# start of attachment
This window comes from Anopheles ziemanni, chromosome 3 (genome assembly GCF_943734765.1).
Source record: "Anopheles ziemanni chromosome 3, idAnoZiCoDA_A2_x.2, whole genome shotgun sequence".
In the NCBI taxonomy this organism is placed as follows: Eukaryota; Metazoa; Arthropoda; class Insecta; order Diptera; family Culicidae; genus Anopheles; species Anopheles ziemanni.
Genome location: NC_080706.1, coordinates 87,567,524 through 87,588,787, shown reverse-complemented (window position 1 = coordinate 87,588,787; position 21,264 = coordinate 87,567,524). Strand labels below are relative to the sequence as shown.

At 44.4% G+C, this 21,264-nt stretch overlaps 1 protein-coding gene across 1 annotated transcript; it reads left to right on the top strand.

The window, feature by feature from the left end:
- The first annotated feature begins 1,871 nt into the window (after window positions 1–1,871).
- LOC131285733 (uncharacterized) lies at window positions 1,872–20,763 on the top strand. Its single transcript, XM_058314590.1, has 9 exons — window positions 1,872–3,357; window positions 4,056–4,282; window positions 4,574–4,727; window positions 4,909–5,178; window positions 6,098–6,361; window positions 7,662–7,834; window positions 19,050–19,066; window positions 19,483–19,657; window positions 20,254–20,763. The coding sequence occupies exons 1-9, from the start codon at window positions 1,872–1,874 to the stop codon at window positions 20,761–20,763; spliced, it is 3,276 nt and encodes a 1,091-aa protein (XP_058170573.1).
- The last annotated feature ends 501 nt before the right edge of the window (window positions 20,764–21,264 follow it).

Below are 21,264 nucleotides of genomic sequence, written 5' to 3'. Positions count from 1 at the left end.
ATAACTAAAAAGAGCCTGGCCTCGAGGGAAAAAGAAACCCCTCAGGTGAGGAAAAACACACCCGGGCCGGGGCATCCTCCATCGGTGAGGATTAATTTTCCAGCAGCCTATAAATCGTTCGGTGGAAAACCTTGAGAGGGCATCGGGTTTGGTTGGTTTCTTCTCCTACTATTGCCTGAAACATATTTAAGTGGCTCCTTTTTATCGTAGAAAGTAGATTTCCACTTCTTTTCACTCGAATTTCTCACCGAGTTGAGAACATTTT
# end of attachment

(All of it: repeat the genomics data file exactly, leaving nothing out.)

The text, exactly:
This window comes from Anopheles ziemanni, chromosome 3 (genome assembly GCF_943734765.1).
Source record: "Anopheles ziemanni chromosome 3, idAnoZiCoDA_A2_x.2, whole genome shotgun sequence".
In the NCBI taxonomy this organism is placed as follows: Eukaryota; Metazoa; Arthropoda; class Insecta; order Diptera; family Culicidae; genus Anopheles; species Anopheles ziemanni.
Genome location: NC_080706.1, coordinates 87,567,524 through 87,588,787, shown reverse-complemented (window position 1 = coordinate 87,588,787; position 21,264 = coordinate 87,567,524). Strand labels below are relative to the sequence as shown.

At 44.4% G+C, this 21,264-nt stretch overlaps 1 protein-coding gene across 1 annotated transcript; it reads left to right on the top strand.

The window, feature by feature from the left end:
- The first annotated feature begins 1,871 nt into the window (after window positions 1–1,871).
- LOC131285733 (uncharacterized) lies at window positions 1,872–20,763 on the top strand. Its single transcript, XM_058314590.1, has 9 exons — window positions 1,872–3,357; window positions 4,056–4,282; window positions 4,574–4,727; window positions 4,909–5,178; window positions 6,098–6,361; window positions 7,662–7,834; window positions 19,050–19,066; window positions 19,483–19,657; window positions 20,254–20,763. The coding sequence occupies exons 1-9, from the start codon at window positions 1,872–1,874 to the stop codon at window positions 20,761–20,763; spliced, it is 3,276 nt and encodes a 1,091-aa protein (XP_058170573.1).
- The last annotated feature ends 501 nt before the right edge of the window (window positions 20,764–21,264 follow it).

Below are 21,264 nucleotides of genomic sequence, written 5' to 3'. Positions count from 1 at the left end.
ATAACTAAAAAGAGCCTGGCCTCGAGGGAAAAAGAAACCCCTCAGGTGAGGAAAAACACACCCGGGCCGGGGCATCCTCCATCGGTGAGGATTAATTTTCCAGCAGCCTATAAATCGTTCGGTGGAAAACCTTGAGAGGGCATCGGGTTTGGTTGGTTTCTTCTCCTACTATTGCCTGAAACATATTTAAGTGGCTCCTTTTTATCGTAGAAAGTAGATTTCCACTTCTTTTCACTCGAATTTCTCACCGAGTTGAGAACATTTT